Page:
When the Duchess of Cambridge gave birth to her first baby, Prince George, she returned to her royal duties when he was just 1 month old. But when Princess Charlotte arrived, Kate had more time off and didn't go back to work for 4 months.

But however long you choose to stay at home with your new baby, it's not uncommon for some mum's to begin to feel as if they're out of the career loop while on maternity leave, especially once those first few months when being a new mum occupies 100% of your time and energy are behind you.

So how can you stay engaged with your work life while looking after your newborn? Here are some tips to make sure you don't lose sight of your professional self while on maternity leave:

Keep in touch

Did you know you're allowed to work for up to 10 days while you're on maternity leave without it affecting when your leave ends or your maternity leave payments? These days are called keeping in touch (KIT) days. You and your employer must agree to them and the type of work you'll do before your leave starts - as well as how much you'll get paid - as KIT days are optional.

You could, for instance, use your KIT days to go on training days or workshops, or to attend meetings or conferences. In fact you can do any type of work on a KIT day, and you don't even have to work a full day. It can be a useful way of keeping up with what's happening at the office, including meeting new colleagues or clients and getting up to speed with any changes taking place that will affect you when you return. You may also want to use your KIT days towards the end of your maternity leave to help ease you back into work gradually.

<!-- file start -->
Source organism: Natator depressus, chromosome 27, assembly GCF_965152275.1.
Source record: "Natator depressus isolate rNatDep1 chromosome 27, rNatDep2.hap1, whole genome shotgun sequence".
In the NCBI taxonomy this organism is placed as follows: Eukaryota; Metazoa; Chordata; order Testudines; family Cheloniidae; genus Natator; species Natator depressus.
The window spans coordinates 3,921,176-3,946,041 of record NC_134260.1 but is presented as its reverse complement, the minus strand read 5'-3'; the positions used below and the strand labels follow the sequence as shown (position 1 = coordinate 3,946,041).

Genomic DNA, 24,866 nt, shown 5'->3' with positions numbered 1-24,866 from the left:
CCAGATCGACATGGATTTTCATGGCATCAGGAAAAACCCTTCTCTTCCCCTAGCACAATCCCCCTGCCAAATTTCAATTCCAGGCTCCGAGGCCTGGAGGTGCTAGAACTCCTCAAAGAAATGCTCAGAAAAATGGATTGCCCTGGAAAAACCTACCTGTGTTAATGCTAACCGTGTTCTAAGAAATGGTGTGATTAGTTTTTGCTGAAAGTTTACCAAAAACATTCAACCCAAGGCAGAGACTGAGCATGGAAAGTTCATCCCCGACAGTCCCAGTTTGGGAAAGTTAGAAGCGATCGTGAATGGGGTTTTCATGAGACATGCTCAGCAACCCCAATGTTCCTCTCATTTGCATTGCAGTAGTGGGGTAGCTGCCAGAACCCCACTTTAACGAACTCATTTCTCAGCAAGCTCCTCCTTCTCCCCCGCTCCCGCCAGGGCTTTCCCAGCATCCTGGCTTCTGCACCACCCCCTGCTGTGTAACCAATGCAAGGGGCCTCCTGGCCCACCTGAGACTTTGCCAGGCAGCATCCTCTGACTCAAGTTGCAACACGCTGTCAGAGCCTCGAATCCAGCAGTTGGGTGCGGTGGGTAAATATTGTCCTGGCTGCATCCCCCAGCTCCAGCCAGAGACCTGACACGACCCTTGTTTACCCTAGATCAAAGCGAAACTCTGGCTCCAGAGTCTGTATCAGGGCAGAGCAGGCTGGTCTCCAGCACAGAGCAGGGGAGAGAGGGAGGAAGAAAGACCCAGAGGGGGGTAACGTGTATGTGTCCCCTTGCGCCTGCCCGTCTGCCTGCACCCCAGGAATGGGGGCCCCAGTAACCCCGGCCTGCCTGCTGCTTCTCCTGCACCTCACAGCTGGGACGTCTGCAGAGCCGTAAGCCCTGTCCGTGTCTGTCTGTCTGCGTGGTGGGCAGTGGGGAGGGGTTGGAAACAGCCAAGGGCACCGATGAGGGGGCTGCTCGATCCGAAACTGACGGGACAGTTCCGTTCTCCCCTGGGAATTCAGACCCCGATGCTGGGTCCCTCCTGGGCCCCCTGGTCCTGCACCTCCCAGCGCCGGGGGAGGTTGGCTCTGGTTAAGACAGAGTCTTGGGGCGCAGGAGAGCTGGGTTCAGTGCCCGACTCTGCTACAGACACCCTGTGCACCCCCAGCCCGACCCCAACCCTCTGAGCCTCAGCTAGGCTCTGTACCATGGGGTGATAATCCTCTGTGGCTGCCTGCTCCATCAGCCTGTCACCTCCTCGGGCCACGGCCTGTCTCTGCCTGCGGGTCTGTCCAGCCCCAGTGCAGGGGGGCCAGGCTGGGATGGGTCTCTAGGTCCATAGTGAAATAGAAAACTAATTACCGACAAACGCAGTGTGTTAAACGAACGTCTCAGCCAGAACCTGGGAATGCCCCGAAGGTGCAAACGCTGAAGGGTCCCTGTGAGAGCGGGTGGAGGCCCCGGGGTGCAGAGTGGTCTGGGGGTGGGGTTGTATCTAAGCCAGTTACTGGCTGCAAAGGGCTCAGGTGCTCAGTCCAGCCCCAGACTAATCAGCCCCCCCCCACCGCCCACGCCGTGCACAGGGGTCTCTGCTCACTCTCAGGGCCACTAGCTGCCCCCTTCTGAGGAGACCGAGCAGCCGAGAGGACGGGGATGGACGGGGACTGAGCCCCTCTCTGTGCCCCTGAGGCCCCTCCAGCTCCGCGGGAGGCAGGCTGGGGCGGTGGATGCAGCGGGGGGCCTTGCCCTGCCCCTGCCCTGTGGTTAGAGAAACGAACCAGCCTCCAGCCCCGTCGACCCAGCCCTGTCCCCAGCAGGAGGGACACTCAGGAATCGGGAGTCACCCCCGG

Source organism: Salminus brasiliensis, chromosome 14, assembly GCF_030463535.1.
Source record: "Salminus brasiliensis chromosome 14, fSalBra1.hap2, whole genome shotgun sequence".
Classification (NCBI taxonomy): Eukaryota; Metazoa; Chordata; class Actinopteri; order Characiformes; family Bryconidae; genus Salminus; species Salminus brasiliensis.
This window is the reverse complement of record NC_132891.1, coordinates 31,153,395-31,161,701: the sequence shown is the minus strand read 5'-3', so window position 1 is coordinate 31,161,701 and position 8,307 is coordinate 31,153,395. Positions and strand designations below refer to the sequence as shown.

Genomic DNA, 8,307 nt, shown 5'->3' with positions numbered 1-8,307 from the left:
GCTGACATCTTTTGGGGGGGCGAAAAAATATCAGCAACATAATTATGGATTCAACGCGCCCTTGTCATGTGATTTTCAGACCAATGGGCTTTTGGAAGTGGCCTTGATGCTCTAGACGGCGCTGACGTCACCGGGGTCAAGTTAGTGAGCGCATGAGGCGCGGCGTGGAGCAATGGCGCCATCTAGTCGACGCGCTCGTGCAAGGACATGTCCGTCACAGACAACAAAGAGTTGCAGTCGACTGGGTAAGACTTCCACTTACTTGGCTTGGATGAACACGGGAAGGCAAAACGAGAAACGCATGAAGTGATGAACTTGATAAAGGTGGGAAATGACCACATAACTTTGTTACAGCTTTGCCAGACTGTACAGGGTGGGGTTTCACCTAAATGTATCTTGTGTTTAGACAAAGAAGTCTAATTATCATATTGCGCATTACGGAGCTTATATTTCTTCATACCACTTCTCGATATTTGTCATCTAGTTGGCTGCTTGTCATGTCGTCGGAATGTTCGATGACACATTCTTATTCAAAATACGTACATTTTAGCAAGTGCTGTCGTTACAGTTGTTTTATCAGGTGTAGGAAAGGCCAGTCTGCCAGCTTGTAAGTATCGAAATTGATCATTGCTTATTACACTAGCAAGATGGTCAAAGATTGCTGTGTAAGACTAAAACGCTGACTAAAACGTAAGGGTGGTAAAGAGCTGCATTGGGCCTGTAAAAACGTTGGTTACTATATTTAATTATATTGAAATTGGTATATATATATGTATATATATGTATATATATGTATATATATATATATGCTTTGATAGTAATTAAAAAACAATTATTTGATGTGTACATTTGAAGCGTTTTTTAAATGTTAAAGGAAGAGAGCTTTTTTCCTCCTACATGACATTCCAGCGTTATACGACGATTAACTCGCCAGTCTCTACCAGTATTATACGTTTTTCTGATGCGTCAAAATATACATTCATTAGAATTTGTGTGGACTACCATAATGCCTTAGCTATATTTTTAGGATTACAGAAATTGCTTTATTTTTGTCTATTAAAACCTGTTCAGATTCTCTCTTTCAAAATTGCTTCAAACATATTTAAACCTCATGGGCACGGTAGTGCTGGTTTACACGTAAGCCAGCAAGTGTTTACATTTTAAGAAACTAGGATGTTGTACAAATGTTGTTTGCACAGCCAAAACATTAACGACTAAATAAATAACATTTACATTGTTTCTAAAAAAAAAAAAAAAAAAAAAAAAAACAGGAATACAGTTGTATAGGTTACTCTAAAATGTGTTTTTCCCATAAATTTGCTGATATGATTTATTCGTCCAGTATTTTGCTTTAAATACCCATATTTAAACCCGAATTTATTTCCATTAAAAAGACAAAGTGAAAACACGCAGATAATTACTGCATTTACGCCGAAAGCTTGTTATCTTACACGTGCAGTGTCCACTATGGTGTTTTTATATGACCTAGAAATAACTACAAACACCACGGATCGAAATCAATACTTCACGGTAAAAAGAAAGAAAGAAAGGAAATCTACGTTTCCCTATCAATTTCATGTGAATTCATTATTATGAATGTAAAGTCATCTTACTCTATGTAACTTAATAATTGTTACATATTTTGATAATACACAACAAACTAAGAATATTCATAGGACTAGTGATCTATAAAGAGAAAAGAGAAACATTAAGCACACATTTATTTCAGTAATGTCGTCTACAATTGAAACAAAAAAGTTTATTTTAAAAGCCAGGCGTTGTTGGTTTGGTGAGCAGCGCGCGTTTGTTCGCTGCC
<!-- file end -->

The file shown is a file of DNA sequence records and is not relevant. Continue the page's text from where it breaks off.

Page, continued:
Reasonable contact

Your employer has a legal right to reasonable contact with you while you're on maternity leave. This means they may get in touch with you by email, letter or phone - or even at a meeting in the workplace. But what is reasonable can vary from 1 person and workplace to another.

Reasonable contact can be positive for employees on maternity leave too. You may want to be kept in touch with things such as changes at work that will affect you, training, work or social events and job vacancies while you're away. Perhaps you also want to receive company newsletters or details of meetings and projects you've been working on while you're on maternity leave, as they can help to make you feel part of your working environment while you're not there, not to mention make your return to work easier.

The amount of reasonable contact and the method of contact should be agreed with your employer before you start your maternity leave, though you can change these details with agreement from your employer once your leave has begun.

Learn new skills

Despite the fact that looking after a baby is a full-time job in itself, many new mums find it gives them a bit of breathing space to pursue learning opportunities they were too busy to even think about when they were working full time.

You can find details of courses at your local adult education centre or university, or try doing an online course that you can complete at your own pace (for instance while your baby's sleeping). Here at CABA we also offer a range of personal and professional development courses for past and present ICAEW members, ACA student and their families that can help you develop your soft skills.